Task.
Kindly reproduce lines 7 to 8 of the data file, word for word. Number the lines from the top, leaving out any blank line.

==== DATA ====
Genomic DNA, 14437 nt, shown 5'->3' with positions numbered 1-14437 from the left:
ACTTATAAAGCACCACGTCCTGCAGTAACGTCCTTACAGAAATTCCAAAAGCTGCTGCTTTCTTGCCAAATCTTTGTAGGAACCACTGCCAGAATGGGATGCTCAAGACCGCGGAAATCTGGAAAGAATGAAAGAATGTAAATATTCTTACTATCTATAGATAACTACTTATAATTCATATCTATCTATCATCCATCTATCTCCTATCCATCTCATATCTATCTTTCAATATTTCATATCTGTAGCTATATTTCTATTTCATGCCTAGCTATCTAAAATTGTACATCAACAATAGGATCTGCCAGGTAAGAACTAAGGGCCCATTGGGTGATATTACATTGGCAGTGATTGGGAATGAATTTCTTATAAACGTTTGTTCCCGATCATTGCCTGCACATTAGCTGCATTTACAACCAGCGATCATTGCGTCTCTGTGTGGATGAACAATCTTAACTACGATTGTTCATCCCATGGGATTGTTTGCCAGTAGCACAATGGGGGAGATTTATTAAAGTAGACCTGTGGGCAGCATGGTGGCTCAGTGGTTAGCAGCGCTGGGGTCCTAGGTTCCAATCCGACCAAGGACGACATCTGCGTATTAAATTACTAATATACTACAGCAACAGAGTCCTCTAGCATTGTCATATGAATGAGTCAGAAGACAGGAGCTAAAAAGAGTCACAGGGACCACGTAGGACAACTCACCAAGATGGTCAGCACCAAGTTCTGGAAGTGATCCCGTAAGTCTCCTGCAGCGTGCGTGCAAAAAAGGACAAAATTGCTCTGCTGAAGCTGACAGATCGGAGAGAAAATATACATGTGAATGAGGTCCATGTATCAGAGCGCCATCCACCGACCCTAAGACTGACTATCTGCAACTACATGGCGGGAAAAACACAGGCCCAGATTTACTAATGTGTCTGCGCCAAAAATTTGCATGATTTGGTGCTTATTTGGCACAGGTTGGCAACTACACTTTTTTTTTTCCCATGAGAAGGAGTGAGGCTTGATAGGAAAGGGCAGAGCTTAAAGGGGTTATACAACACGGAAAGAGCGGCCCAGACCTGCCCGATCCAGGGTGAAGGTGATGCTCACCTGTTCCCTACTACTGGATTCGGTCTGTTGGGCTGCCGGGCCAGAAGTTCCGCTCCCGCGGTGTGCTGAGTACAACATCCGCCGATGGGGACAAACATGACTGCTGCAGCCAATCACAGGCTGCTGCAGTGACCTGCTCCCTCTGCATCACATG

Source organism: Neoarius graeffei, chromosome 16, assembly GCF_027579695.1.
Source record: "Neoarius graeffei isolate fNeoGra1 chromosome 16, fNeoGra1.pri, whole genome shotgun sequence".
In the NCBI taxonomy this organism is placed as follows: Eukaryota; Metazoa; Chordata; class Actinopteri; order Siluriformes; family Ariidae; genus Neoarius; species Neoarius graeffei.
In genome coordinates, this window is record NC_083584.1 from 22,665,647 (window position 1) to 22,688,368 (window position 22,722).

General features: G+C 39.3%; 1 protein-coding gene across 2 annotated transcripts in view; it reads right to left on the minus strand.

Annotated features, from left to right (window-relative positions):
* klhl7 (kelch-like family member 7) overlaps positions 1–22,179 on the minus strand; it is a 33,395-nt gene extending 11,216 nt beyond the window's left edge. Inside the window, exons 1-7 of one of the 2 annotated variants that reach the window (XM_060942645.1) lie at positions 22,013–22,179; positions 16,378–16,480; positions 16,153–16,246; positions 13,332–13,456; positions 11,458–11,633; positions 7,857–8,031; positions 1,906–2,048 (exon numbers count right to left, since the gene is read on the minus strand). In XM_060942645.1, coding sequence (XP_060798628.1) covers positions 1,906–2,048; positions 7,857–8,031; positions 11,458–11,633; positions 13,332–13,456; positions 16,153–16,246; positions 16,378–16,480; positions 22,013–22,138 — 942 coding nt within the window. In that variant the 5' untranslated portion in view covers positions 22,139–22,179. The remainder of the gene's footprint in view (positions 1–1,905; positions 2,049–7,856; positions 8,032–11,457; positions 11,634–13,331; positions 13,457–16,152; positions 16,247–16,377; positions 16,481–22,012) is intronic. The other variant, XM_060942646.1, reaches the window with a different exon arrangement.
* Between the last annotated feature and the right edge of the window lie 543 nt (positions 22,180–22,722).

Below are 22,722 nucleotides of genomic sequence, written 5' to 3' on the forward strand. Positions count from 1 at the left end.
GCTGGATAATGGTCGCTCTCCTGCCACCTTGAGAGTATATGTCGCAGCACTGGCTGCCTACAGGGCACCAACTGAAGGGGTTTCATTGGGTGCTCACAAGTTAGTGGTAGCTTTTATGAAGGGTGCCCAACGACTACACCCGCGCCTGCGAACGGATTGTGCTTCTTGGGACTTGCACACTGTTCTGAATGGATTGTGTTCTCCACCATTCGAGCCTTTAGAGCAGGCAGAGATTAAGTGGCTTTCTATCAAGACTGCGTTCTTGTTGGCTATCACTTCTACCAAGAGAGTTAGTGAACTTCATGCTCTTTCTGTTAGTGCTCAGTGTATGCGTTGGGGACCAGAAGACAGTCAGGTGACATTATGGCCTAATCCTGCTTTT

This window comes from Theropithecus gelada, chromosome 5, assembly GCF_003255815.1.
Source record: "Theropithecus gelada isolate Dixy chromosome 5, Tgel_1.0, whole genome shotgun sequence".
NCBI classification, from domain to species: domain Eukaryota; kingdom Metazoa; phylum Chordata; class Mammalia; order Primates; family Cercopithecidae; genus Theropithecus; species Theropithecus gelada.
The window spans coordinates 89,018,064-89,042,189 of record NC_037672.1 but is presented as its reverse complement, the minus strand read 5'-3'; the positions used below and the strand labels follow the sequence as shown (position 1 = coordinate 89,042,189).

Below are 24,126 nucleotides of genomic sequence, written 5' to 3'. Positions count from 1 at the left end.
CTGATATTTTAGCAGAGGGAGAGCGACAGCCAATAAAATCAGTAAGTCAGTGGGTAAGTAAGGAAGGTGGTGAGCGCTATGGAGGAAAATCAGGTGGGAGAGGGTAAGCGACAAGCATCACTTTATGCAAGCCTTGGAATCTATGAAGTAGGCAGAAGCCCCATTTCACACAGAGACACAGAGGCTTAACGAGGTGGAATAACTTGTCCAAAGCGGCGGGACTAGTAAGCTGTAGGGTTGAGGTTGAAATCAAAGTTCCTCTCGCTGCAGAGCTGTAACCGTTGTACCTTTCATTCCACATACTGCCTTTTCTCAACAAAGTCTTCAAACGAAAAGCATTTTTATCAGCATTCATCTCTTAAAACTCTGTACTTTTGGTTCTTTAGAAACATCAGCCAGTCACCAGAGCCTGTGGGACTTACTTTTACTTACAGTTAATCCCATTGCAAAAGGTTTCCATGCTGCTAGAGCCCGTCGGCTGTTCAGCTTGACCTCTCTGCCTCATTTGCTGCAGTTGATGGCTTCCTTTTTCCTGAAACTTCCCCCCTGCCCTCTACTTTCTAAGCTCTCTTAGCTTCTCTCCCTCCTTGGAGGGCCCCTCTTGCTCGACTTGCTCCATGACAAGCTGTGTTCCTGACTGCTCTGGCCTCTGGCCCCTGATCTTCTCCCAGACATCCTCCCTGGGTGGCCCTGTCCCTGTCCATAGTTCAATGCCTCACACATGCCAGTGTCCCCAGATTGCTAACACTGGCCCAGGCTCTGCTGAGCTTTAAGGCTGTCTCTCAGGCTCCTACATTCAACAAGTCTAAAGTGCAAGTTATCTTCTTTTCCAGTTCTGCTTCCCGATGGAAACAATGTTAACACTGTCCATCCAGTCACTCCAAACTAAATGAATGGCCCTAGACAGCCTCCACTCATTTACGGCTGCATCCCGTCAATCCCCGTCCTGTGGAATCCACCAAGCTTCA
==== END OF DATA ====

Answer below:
General features: G+C 39.3%; 1 protein-coding gene across 2 annotated transcripts in view; it reads right to left on the minus strand.

Annotated features, from left to right (window-relative positions):